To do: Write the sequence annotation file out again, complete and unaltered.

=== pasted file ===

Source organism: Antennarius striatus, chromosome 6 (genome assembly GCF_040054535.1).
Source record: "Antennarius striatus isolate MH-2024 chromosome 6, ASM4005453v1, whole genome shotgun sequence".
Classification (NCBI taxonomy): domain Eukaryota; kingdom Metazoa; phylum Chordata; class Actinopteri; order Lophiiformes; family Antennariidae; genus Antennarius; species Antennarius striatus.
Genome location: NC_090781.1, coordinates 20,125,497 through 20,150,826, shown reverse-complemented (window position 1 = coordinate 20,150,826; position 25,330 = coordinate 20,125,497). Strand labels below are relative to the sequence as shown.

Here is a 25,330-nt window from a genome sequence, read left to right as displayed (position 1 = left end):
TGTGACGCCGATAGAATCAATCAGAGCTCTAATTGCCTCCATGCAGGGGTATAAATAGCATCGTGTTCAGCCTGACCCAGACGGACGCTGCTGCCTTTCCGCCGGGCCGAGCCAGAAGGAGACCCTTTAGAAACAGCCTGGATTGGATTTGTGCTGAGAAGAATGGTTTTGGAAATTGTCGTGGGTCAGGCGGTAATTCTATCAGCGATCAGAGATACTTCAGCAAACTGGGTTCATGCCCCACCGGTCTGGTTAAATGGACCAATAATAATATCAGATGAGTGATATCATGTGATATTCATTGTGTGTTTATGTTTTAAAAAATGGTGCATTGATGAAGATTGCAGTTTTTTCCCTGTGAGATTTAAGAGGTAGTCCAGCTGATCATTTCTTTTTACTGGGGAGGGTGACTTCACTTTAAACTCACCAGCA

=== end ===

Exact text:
Source organism: Antennarius striatus, chromosome 6 (genome assembly GCF_040054535.1).
Source record: "Antennarius striatus isolate MH-2024 chromosome 6, ASM4005453v1, whole genome shotgun sequence".
Classification (NCBI taxonomy): domain Eukaryota; kingdom Metazoa; phylum Chordata; class Actinopteri; order Lophiiformes; family Antennariidae; genus Antennarius; species Antennarius striatus.
Genome location: NC_090781.1, coordinates 20,125,497 through 20,150,826, shown reverse-complemented (window position 1 = coordinate 20,150,826; position 25,330 = coordinate 20,125,497). Strand labels below are relative to the sequence as shown.

Here is a 25,330-nt window from a genome sequence, read left to right as displayed (position 1 = left end):
TGTGACGCCGATAGAATCAATCAGAGCTCTAATTGCCTCCATGCAGGGGTATAAATAGCATCGTGTTCAGCCTGACCCAGACGGACGCTGCTGCCTTTCCGCCGGGCCGAGCCAGAAGGAGACCCTTTAGAAACAGCCTGGATTGGATTTGTGCTGAGAAGAATGGTTTTGGAAATTGTCGTGGGTCAGGCGGTAATTCTATCAGCGATCAGAGATACTTCAGCAAACTGGGTTCATGCCCCACCGGTCTGGTTAAATGGACCAATAATAATATCAGATGAGTGATATCATGTGATATTCATTGTGTGTTTATGTTTTAAAAAATGGTGCATTGATGAAGATTGCAGTTTTTTCCCTGTGAGATTTAAGAGGTAGTCCAGCTGATCATTTCTTTTTACTGGGGAGGGTGACTTCACTTTAAACTCACCAGCA